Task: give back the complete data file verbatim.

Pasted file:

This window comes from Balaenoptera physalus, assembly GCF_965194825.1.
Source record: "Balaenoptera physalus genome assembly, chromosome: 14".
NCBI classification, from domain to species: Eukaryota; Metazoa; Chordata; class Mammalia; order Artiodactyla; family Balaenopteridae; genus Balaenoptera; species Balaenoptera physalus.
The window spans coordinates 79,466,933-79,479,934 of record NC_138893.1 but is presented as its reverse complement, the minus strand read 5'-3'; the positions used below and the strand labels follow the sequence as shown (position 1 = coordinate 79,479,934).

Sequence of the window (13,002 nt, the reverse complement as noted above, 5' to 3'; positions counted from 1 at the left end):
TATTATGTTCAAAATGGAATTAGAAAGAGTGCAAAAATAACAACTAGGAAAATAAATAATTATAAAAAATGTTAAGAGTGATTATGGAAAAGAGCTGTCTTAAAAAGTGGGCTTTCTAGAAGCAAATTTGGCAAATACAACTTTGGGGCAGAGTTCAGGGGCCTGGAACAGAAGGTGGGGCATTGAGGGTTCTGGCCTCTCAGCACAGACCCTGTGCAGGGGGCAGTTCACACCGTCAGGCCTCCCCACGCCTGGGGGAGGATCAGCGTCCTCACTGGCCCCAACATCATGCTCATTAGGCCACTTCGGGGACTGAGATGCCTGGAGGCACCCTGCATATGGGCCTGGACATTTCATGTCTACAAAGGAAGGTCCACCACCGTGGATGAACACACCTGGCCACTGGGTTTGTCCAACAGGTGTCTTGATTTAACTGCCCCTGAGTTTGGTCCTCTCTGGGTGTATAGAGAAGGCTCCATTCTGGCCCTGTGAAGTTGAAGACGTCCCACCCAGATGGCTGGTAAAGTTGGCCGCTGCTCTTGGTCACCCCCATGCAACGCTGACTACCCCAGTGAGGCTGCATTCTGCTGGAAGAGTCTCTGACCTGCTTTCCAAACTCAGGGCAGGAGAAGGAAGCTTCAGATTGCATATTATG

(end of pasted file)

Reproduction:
This window comes from Balaenoptera physalus, assembly GCF_965194825.1.
Source record: "Balaenoptera physalus genome assembly, chromosome: 14".
NCBI classification, from domain to species: Eukaryota; Metazoa; Chordata; class Mammalia; order Artiodactyla; family Balaenopteridae; genus Balaenoptera; species Balaenoptera physalus.
The window spans coordinates 79,466,933-79,479,934 of record NC_138893.1 but is presented as its reverse complement, the minus strand read 5'-3'; the positions used below and the strand labels follow the sequence as shown (position 1 = coordinate 79,479,934).

Sequence of the window (13,002 nt, the reverse complement as noted above, 5' to 3'; positions counted from 1 at the left end):
TATTATGTTCAAAATGGAATTAGAAAGAGTGCAAAAATAACAACTAGGAAAATAAATAATTATAAAAAATGTTAAGAGTGATTATGGAAAAGAGCTGTCTTAAAAAGTGGGCTTTCTAGAAGCAAATTTGGCAAATACAACTTTGGGGCAGAGTTCAGGGGCCTGGAACAGAAGGTGGGGCATTGAGGGTTCTGGCCTCTCAGCACAGACCCTGTGCAGGGGGCAGTTCACACCGTCAGGCCTCCCCACGCCTGGGGGAGGATCAGCGTCCTCACTGGCCCCAACATCATGCTCATTAGGCCACTTCGGGGACTGAGATGCCTGGAGGCACCCTGCATATGGGCCTGGACATTTCATGTCTACAAAGGAAGGTCCACCACCGTGGATGAACACACCTGGCCACTGGGTTTGTCCAACAGGTGTCTTGATTTAACTGCCCCTGAGTTTGGTCCTCTCTGGGTGTATAGAGAAGGCTCCATTCTGGCCCTGTGAAGTTGAAGACGTCCCACCCAGATGGCTGGTAAAGTTGGCCGCTGCTCTTGGTCACCCCCATGCAACGCTGACTACCCCAGTGAGGCTGCATTCTGCTGGAAGAGTCTCTGACCTGCTTTCCAAACTCAGGGCAGGAGAAGGAAGCTTCAGATTGCATATTATG